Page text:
Air pollution is a combination of diverse gases and particles; pollutants that represent a significant public health problem involve particulate matter (PM), a mixture of elemental and organic carbon, polycyclic aromatic (PAH) and metals hydrocarbons, ozone (O3), carbon monoxide (CO), lead, sulfur dioxide (SO2) and nitrogen dioxide (NO2) [7].. They are derived from the various natural and anthropogenic origin. Pollutants are divided into indoor air pollution and outdoor air pollution. Although out-of-doors contamination can get into the indoor environment, there are also exclusive pollutants of indoor environment as a result of combustion such as gas, coal, kerosene, oil, wood and tobacco and the biologic contamination like cockroach fragments, moulds, vapours from furnish and building materials and cleaning products [8].

Another air pollutant is environmental tobacco smoke which could produce a pro-atherosclerotic state meaning the thickening of intima and media in the aorta and carotid arteries, as well as the worsening of pre-existing atherosclerotic arteries [9].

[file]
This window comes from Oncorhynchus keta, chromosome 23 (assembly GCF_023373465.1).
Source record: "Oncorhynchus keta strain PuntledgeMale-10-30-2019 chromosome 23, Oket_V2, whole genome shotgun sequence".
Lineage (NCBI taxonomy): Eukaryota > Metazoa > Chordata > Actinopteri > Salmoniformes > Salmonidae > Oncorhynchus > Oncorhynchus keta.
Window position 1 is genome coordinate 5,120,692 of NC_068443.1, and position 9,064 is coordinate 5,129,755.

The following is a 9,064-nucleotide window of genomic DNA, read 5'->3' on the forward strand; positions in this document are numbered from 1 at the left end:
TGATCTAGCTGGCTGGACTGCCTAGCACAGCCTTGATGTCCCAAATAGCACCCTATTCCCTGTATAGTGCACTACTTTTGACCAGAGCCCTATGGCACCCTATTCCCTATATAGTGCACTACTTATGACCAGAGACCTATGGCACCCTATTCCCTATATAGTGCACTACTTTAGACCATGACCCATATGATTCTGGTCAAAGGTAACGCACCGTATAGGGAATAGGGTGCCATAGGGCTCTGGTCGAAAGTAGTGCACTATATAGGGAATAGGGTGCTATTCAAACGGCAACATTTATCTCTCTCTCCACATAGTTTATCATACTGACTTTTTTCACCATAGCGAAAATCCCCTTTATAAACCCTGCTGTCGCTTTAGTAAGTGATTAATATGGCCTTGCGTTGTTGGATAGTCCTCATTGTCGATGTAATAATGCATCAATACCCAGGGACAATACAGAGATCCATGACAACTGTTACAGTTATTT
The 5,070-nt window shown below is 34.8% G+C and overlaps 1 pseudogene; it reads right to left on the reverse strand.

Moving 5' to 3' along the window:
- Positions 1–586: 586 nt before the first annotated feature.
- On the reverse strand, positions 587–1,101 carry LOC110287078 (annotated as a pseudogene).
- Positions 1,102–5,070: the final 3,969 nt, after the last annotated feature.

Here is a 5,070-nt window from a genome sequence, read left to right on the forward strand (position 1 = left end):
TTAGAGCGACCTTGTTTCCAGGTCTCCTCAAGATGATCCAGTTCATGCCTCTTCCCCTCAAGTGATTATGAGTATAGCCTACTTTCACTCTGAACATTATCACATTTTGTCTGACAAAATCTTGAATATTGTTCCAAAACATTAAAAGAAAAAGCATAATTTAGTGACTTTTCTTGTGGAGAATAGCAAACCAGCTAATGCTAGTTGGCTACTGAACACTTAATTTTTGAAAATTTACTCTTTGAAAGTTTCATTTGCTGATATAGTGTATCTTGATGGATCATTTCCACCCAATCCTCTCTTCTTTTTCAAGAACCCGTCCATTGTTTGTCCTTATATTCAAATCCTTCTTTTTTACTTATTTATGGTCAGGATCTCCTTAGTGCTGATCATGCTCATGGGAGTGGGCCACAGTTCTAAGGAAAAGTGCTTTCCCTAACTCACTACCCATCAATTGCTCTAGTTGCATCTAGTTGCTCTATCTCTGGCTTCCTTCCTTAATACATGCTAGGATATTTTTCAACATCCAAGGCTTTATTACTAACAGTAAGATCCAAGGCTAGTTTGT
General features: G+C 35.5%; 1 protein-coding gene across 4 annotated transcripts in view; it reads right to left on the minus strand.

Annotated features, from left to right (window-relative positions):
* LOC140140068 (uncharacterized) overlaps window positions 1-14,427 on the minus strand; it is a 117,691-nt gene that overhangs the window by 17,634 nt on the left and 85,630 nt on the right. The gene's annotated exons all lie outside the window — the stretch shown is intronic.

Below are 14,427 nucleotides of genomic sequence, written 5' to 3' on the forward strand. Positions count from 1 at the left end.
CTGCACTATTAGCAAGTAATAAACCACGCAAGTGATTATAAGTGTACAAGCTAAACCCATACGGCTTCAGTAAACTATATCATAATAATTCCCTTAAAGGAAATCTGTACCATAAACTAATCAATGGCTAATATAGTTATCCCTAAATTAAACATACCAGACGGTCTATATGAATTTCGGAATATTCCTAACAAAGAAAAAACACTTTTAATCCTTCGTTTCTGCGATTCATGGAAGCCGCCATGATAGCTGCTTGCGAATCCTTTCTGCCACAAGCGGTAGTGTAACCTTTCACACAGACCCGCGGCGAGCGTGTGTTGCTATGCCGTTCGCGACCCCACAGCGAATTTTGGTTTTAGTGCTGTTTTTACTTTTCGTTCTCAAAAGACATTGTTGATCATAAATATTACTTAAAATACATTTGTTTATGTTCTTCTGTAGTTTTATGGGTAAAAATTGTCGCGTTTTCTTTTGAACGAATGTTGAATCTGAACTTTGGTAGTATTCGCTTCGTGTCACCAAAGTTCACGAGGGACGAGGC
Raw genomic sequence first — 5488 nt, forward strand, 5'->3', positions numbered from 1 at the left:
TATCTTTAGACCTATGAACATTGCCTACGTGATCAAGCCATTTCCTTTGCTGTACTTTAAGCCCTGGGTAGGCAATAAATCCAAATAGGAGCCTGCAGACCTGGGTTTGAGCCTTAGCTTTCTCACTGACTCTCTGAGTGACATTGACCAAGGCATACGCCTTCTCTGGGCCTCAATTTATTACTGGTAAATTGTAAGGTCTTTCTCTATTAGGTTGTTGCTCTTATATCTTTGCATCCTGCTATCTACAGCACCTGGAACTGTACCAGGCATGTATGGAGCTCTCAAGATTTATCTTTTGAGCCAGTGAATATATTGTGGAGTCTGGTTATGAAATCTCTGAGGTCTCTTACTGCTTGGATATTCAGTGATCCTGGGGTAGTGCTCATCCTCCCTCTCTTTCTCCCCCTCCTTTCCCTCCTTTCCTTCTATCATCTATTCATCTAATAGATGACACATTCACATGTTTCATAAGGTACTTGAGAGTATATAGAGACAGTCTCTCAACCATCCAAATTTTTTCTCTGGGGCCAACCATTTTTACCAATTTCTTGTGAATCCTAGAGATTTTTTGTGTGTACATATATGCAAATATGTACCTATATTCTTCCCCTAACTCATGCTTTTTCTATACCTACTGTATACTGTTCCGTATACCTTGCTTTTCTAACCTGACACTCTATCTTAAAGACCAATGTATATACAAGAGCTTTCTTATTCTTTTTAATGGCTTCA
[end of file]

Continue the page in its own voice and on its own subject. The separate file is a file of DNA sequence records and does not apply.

Human organs and systems involved in environmental diseases

Environmental pollution has been studied for its potential health damage as particulate matter get into the alveoli of the lung then come into the blood circulation due to its size and chemical activity [10]; all these particles travel all way to the brain and cause severe effects on the central nervous system (CNS). Alterations on CNS modulate some responses of the cardiovascular, pulmonary and immune systems facing toxic chemicals exposure [8]. Contamination has been associated with pro-thrombotic and coagulant changes, endothelial dysfunction, vasoconstriction, increased blood pressure, systemic inflammatory and oxidative stress responses, autonomic imbalance and arrhythmias [11].

There are specific conditions associated with prenatal or postnatal exposure to pollutants like a decreased IQ in children, autism spectrum disorders, neurodegenerative diseases such as Parkinson disease and Alzheimer disease. All of them due to changes during neurodevelopment in children and neurologic lesions in adults such as a continuous state of brain inflammation, microglial activation and white matter changes; other diseases linked to air pollution are multiple sclerosis and stroke [8, 12] (Table 1).

Table 1 Anatomic regions affected by environmental diseases that have been assessed with imaging methods